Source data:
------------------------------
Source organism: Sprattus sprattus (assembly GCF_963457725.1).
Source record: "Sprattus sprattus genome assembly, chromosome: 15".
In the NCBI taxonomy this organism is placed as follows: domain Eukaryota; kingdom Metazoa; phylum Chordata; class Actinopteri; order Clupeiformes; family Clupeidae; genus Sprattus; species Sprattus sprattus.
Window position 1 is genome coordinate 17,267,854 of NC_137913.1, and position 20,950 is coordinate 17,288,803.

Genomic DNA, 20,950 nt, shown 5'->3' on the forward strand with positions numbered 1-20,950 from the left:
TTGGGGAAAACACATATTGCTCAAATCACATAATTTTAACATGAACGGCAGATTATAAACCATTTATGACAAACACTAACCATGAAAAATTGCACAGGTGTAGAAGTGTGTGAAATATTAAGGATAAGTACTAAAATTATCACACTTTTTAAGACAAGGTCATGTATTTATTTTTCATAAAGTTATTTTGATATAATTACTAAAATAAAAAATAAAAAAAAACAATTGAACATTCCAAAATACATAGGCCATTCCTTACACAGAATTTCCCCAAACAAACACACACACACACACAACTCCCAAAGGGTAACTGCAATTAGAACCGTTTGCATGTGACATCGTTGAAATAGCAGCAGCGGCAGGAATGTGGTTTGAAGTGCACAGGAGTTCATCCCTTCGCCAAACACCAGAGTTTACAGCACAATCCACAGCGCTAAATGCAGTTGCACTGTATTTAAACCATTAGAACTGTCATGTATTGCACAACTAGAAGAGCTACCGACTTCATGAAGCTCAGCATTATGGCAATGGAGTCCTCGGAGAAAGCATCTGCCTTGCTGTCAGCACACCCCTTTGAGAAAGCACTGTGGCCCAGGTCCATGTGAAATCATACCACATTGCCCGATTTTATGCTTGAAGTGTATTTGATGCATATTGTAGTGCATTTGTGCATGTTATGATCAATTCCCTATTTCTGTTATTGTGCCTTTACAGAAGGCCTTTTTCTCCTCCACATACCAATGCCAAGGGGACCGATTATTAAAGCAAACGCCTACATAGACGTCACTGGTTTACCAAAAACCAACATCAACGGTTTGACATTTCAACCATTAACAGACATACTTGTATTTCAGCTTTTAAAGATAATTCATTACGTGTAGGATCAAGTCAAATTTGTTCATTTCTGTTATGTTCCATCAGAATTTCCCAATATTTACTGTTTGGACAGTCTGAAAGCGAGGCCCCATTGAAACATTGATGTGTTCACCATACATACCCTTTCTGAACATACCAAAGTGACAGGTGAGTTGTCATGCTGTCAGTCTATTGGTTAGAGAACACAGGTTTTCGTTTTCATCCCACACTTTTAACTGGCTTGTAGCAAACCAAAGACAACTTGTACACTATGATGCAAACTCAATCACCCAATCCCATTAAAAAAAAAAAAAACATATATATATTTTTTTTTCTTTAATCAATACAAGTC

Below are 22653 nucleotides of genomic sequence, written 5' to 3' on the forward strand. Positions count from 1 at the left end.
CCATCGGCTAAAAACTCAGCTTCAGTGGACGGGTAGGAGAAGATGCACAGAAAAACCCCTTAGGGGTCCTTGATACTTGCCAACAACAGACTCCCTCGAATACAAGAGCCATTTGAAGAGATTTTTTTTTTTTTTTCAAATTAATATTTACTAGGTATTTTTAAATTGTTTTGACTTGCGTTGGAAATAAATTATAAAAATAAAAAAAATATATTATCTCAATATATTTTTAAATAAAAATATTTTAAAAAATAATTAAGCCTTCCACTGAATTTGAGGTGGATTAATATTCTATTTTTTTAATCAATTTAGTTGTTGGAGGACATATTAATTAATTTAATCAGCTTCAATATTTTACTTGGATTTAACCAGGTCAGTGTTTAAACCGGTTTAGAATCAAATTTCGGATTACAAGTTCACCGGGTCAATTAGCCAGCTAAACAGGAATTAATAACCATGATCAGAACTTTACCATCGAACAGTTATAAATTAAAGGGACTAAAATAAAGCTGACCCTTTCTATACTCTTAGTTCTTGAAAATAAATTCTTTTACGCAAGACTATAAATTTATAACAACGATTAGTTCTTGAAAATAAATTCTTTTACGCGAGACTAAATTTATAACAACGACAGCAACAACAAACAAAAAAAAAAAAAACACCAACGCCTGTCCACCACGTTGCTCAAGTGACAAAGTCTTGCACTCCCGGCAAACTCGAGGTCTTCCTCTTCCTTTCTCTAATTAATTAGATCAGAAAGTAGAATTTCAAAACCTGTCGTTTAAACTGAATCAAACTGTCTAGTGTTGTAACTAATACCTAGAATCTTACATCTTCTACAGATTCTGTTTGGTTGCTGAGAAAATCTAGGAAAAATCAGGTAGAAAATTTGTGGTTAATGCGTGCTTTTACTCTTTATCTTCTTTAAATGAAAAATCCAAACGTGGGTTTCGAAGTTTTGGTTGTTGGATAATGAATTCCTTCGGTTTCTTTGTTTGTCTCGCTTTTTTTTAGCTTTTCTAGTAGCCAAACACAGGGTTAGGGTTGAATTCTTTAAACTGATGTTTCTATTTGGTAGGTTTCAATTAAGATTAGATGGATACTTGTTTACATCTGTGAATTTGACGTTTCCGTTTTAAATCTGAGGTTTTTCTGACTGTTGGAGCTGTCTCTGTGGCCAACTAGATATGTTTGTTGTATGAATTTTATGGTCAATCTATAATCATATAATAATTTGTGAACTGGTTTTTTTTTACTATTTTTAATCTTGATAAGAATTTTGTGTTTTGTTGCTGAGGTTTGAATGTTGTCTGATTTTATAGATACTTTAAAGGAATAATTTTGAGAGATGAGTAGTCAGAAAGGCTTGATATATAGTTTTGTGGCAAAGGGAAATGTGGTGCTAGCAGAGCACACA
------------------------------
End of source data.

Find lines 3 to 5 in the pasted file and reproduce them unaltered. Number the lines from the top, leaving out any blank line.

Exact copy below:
In the NCBI taxonomy this organism is placed as follows: domain Eukaryota; kingdom Metazoa; phylum Chordata; class Actinopteri; order Clupeiformes; family Clupeidae; genus Sprattus; species Sprattus sprattus.
Window position 1 is genome coordinate 17,267,854 of NC_137913.1, and position 20,950 is coordinate 17,288,803.

Genomic DNA, 20,950 nt, shown 5'->3' on the forward strand with positions numbered 1-20,950 from the left: